So, after Lund what remains of the Reformation? The document “Is the Reformation Over?”, signed by dozens of evangelical theologians and leaders around the world, clearly suggests that the Reformation is in fact not yet over. The question is open though. In a pointed article in First Things, for instance, Dale M. Coulter criticized the statement of being theologically outdated and typifying an unhelpful bunker mentality. According to him, the document “seeks to define Protestantism over against the Catholic Church out of a concern that evangelicals do not have a clear view of Catholic teaching”. In doing so, “It simultaneously sets forth a misguided view of sola scriptura as implying that tradition has no role to play in Protestant understandings of authority and interpretation, and a reductive view of Catholicism that extracts papal infallibility and Marian dogma out of the hierarchy of truths and the structure of Catholic teaching within which they fall”.

    The reality is that the document affirms that the main thrust of the Reformation was mainly theological and in essence centered on the recovery of the authority of Scripture and the biblical gospel of salvation by faith alone. These two pillars of the Christian faith are its standing legacy after 500 years. This is the theologically positive thrust of the Reformation, both then and now. As a matter of fact, to be protestant does not primarily mean reacting against something but standing for something. In the XVI century pro-testare meant testifying to the truth of the gospel. The Reformation was a positive affirmation of what the church needs always to be reminded of: God’s written Word is the supreme norm for the whole of life, and salvation is a God-given gift from beginning to end. The word protestant, therefore, has a theologically positive tone. In this sense, all Christians need to be protestant, i.e. affirming, witnessing, and publicly heralding the gospel.

    With various degrees of theological consistency, the Reformation tried to define itself according to the teaching of Scripture. At least in principle, it was Scripture that determined what was acceptable and what was not acceptable in the Roman Catholic Church of the time. The Reformation did not pit the Bible against tradition in abstract terms, but being fully aware of the unavoidable role of tradition anchored it to the sure foundations of the Bible. For the Reformers sola Scriptura was an issue of authority, not of hermeneutics. They accepted tradition and practiced it insofar as it was under God’s written Word. This is its standing legacy. It is also the vantage point from which all churches and traditions ought to critically assess themselves in light of Scripture. That is, “Is the Reformation Over?” document does not attempt to defend the Protestant Reformation per se. Instead it simply seeks to re-affirm in our age the two main commitments which are integral to the Christian faith.

    The Council of Trent provided alternative accounts of the authority of Scripture and salvation by faith alone and condemned Protestant positions. The reverse was true as well. Protestant confessions condemned Roman Catholic doctrines and practices. Since then, however, much water has flown through the Tiber River. It is a given, though, that the three Roman Catholic modern dogmas (Mary’s immaculate conception, 1854, and bodily assumption, 1950, and papal infallibility, 1870) rest on tradition as their supreme authority, thus running the opposite direction than that of the Reformation. Tradition has become magisterial rather than ministerial.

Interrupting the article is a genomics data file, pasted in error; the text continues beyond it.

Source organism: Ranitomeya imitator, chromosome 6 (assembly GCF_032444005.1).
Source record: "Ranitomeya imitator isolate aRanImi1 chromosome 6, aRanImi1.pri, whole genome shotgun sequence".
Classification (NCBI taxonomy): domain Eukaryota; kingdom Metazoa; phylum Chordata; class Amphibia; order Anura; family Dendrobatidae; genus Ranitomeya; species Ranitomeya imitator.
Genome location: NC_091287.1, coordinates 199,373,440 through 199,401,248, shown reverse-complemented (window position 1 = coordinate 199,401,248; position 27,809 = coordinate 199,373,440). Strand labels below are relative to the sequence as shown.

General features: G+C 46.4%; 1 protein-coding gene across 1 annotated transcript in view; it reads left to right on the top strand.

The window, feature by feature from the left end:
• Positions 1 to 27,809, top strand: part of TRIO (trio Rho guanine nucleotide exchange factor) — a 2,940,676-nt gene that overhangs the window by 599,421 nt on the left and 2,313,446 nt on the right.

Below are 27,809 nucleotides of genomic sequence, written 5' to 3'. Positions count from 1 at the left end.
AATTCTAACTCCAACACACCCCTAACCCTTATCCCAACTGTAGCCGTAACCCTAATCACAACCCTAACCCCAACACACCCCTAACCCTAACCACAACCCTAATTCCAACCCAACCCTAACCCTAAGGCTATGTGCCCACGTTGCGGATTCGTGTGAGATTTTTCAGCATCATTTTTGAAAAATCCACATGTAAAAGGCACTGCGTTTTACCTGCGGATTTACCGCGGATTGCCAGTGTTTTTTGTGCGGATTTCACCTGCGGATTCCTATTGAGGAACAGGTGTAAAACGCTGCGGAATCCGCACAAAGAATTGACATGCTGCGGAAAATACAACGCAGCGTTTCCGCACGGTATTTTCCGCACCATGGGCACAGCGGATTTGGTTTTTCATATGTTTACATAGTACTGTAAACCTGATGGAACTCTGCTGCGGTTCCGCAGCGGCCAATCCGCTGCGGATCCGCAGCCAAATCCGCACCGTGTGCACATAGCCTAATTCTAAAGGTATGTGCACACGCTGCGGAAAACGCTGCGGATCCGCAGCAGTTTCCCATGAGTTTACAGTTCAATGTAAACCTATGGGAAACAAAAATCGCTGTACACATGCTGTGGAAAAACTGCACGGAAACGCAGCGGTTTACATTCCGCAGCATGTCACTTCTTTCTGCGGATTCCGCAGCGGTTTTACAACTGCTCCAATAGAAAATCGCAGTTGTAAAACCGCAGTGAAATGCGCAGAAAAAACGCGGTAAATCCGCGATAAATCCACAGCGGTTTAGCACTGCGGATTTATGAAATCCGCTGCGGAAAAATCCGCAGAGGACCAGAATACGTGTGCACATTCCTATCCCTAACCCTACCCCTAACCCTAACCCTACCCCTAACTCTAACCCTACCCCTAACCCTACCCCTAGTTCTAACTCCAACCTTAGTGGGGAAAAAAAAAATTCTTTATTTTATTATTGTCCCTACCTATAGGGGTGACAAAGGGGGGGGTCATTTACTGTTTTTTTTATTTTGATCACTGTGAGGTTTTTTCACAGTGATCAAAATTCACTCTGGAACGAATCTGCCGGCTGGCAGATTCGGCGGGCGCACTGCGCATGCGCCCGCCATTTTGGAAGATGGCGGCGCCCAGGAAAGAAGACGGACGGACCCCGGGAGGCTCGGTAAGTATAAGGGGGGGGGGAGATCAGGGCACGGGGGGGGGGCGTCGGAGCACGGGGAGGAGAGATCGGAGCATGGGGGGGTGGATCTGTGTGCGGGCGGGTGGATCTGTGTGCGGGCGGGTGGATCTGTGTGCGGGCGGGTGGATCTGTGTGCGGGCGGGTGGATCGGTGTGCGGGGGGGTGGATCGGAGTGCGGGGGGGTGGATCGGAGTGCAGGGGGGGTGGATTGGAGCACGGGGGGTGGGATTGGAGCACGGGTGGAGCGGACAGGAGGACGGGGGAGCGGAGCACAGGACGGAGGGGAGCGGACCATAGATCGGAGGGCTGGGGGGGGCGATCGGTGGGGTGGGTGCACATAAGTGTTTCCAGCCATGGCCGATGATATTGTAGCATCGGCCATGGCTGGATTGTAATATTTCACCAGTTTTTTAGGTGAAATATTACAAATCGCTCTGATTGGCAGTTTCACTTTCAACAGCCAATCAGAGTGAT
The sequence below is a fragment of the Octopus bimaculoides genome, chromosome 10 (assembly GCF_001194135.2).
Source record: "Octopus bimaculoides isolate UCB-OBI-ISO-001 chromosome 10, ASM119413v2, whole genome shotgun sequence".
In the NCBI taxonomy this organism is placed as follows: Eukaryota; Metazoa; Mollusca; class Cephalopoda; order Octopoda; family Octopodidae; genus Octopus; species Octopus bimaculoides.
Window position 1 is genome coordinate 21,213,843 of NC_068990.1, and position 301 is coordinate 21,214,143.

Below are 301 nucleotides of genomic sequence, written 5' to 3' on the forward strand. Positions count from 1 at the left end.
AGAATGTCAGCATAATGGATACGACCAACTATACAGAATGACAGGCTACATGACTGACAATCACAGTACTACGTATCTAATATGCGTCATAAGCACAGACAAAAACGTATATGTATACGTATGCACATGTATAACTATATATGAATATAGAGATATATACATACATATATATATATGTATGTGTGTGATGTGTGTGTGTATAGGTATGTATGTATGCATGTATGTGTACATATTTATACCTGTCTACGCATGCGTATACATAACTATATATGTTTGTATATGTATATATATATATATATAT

The post-Vatican II Roman Church, while being more open and nuanced (might we say more ambiguous?) towards biblical authority and salvation by faith alone, still retains a significantly different theological orientation from the classical understanding of Scripture and salvation of the Reformation. Dei Verbum (the Vatican II dogmatic constitution on Divine Revelation) is a masterful exercise of theological aggiornamento according to the “both-and” pattern of Roman Catholicism at its best. Still, it’s not what the Reformation understood concerning Sola Scriptura. The 1999 Joint Declaration on the Doctrine of Justification (JDDJ), signed by Roman Catholics and Lutherans, comes close to what the Reformation stood for in recovering the good news of salvation as a Christ-given gift, but it tends to blur lines on significant points. As evangelical theologian Mike Reeves has shown, in JDDJ “the matter of the Reformation was not accurately addressed there, and still stands: are believers justified through faith in Christ alone, or is eternal life ‘at one and the same time, grace and the reward given by God for good works and merits’?” This is why the Reformation is not over.

    “Is the Reformation Over?” is a statement characterized by a biblical “parrhesia”, i.e. the bold conviction deriving from being persuaded by the gospel truth which, after all, was recovered at the Reformation. The document reaffirms that on these two issues the Reformers were simply recovering the biblical gospel, and therefore so should we. After suggesting what was at stake during the Reformation and why it is still relevant, the last section of the document “looks ahead” towards better clarification and cooperation on the basis of the gospel, while recognizing the value of respectful and friendly dialogue and even cooperation with the Roman Catholic Church. Contrary to Coulter’s straw man, there is no bunker mentality in the statement, but instead a willingness to engage Roman Catholicism.

    Returning from Lund to Rome, pope Francis remarked in his in-flight interview that “In Catholic ecclesiology there are two dimensions to think about. The first is the Petrine dimension, which is from the Apostle Peter, and the Apostolic College, which is the pastoral activity of the bishops. The second is the Marian dimension, which represents the feminine dimension of the Church.” The Reformation, on the other hand, would recommend the biblical dimension, and that dimension alone as sufficient. In a nutshell this is why the Reformation is not yet over.